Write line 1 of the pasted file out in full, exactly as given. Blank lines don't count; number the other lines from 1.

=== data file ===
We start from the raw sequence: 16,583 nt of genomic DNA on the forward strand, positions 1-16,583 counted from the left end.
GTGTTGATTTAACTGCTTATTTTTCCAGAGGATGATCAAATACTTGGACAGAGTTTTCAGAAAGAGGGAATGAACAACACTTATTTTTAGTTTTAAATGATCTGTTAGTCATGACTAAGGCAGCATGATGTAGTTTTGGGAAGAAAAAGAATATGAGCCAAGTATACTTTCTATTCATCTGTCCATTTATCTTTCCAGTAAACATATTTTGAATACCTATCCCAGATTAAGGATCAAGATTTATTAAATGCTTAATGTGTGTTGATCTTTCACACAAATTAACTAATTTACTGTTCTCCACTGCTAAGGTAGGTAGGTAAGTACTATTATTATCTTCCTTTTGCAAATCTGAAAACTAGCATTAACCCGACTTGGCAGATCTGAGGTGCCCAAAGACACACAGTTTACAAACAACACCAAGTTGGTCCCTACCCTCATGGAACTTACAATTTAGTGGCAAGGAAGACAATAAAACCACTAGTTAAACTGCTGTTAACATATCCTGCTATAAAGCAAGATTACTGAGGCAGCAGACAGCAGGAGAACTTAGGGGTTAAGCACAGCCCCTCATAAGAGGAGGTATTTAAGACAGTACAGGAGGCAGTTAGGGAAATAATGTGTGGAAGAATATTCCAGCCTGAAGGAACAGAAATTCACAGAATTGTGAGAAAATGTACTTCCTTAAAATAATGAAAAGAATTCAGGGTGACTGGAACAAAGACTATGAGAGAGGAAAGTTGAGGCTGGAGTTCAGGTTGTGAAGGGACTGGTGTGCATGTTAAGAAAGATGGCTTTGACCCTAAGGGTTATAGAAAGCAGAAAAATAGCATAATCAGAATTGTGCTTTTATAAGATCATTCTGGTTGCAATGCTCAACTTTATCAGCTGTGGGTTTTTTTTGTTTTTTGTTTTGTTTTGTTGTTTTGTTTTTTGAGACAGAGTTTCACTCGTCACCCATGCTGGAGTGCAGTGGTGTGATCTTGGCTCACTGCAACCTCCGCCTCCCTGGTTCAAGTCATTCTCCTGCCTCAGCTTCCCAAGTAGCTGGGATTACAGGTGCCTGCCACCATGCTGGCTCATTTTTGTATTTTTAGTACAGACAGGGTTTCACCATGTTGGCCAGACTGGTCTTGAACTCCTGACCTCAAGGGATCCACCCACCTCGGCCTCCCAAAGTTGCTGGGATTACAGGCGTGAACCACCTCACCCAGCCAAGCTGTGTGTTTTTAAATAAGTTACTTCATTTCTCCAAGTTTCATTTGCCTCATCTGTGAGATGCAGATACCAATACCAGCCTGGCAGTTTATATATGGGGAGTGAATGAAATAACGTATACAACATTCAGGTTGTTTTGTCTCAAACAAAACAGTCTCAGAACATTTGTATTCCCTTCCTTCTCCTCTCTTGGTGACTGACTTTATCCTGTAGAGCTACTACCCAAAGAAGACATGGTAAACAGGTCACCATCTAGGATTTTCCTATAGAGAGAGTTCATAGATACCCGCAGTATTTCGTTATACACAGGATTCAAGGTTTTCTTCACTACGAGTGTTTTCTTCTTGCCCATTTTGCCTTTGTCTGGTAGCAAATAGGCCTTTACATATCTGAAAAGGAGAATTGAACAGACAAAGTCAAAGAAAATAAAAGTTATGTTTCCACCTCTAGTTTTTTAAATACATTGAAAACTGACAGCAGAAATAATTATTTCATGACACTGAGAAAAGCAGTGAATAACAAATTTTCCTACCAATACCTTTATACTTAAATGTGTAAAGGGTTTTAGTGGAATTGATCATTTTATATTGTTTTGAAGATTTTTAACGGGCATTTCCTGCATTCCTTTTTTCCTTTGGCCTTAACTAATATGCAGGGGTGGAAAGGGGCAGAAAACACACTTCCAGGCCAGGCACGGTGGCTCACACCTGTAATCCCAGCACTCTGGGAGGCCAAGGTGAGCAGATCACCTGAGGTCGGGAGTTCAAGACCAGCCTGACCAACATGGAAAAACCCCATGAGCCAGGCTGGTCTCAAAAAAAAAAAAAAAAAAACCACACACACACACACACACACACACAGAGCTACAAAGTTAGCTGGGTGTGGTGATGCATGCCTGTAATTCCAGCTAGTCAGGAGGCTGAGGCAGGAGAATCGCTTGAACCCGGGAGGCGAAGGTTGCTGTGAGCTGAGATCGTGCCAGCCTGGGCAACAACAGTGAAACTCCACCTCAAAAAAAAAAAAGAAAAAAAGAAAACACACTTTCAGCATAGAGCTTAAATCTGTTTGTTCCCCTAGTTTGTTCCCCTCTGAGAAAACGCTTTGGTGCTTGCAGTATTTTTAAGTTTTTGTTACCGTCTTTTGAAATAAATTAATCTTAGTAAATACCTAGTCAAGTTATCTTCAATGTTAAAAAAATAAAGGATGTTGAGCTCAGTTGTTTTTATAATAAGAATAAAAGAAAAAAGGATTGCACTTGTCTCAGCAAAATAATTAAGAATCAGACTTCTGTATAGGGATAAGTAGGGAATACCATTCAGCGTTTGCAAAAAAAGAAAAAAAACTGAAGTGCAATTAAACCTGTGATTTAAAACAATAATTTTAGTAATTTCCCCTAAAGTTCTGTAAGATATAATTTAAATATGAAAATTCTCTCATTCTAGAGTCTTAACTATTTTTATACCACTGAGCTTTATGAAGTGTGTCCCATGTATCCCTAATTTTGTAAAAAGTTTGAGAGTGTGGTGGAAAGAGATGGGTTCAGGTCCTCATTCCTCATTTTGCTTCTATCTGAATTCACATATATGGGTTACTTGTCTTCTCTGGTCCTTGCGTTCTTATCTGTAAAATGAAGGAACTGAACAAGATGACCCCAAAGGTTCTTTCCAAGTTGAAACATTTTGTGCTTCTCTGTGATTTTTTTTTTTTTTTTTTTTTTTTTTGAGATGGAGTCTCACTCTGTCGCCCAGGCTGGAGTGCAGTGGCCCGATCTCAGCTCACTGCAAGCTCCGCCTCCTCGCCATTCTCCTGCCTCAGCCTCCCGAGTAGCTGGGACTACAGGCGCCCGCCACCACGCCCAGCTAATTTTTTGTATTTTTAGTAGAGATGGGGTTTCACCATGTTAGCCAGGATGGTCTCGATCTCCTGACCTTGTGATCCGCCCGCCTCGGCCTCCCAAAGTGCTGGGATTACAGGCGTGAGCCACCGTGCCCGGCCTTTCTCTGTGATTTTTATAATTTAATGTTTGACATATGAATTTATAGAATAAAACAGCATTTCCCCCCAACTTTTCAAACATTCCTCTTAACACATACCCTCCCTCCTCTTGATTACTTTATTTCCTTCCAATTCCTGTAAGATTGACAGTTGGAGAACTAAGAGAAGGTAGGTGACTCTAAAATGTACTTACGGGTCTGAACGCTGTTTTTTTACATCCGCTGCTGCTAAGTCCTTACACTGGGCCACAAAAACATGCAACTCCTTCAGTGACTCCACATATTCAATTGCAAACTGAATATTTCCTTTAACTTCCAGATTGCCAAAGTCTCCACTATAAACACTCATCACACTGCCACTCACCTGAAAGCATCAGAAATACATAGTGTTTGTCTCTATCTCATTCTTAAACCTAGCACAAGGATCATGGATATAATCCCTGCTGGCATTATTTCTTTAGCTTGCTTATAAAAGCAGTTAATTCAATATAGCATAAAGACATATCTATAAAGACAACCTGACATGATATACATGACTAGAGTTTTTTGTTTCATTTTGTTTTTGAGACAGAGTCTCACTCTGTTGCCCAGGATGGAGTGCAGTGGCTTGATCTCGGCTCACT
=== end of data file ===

We start from the raw sequence: 16,583 nt of genomic DNA on the forward strand, positions 1-16,583 counted from the left end.